Teens Should Care about Upcoming Recession

by Alexis Booker ‘23

Covid-19 destabilized the world economy, and unfortunately, many people in the United States suffered from unemployment and little job availability throughout the pandemic. Though the U.S. has been on track for recovery in the last two years following its crash, it is more than likely it will plummet back into a recession sometime in 2023. The intensity and length of the recession, however, are up for debate. Regardless, teenagers beginning to enter the workforce as they blossom into early adulthood will more than likely have difficulty in future career endeavors.

Navigating a complex economy in an even more upsetting state can be confusing, especially for teenagers who have had little to no experience working. Primarily, teens need to be familiar with a lot of factors that are currently changing. Inflation is relatively self explanatory, with it being the inflating (or increase) in the cost of goods and services that people use every day. Wage growth is an adjusted income in response to inflation of the economy, to compensate for rising costs. Interest rates are an amount charged to a borrower by a lender over a course of time, an example includes student loans with the majority of people paying for a college education by taking out loans to afford it. Over time, these individuals pay their loans back to their lenders in smaller amounts until they’ve repaid the full (or sometimes greater) amount. Employment rate is the percentage of people employed in a job or career at a given time.

A recession can occur for a variety of reasons, including the imbalance of supply and demand, high interest rates, poor or irresponsible loan practices, world events, or a combination of those factors. The 2020 recession can be directly attributed to Covid-19, with the effects continuing to linger. The pandemic combined with the war in Ukraine has led to global inflation that will persist. Though it is being combated to be less intense, it will still leave an impression on the U.S. economy. Interest rates will continue to remain high for the next few years as the Federal Reserve (the central bank of the U.S.) tries to match rates with the state of the economy. While the chairman of the Federal Reserve, Jerome Powell, has stated that inflation is a top priority and they will continue to adjust restrictions in response to the changing economy, as of now the cost of borrowing money will remain high.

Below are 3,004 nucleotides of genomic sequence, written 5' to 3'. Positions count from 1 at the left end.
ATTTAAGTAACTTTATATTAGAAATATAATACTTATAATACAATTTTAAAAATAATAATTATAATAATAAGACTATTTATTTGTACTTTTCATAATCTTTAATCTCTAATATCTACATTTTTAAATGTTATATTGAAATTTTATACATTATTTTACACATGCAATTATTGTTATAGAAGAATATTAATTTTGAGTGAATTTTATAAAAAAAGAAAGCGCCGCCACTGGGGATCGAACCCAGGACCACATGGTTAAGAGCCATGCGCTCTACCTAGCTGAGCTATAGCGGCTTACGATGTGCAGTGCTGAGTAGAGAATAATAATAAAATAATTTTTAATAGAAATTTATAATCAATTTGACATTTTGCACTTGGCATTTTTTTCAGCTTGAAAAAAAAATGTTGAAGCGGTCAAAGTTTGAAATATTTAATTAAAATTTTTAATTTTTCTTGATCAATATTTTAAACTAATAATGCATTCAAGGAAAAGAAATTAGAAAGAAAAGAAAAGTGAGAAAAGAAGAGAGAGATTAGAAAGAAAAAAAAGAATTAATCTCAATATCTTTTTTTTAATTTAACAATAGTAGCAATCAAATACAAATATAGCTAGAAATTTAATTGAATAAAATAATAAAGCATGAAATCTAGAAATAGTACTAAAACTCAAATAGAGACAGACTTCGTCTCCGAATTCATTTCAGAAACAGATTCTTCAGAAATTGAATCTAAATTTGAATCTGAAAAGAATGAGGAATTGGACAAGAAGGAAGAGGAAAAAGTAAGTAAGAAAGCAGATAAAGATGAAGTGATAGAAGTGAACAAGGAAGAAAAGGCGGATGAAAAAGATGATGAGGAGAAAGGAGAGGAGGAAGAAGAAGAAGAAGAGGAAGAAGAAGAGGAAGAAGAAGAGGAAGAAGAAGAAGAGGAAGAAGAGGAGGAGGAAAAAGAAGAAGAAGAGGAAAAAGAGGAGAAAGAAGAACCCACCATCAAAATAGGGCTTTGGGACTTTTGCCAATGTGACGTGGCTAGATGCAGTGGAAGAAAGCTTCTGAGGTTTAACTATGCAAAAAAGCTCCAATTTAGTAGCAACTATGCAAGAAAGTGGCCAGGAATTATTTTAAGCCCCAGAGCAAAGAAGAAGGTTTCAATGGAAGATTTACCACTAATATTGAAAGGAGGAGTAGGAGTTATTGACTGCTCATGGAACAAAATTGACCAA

The U.S. will possibly have nearly zero growth in its Gross Domestic Product (GDP) and a spike may not occur until 2024. However, peak inflation is expected to occur in the next business quarter and will plateau down to 2.9 percent at the end of 2023 with a further drop to 1.9 percent not long after. The overall intensity of the recession is reliant on the disparity between growth and wages along with employment. Wage growth grew 5.2 percent in October compared to a predicted 3.5 percent which, while promising, should consistently match the increase of inflation to foster a healthy economy. The U.S. job market is expected to maintain resiliency which would also weaken the overall effects of the recession. However, with this, the disparities between more stable countries, such as the U.S., and less developed countries will increase as a result of global recession effects.

As high schoolers begin their first jobs or go off to college, they will be thrown into an uncertain economy that they know little about. Not only will they be affected, but their family and friends will also face struggles.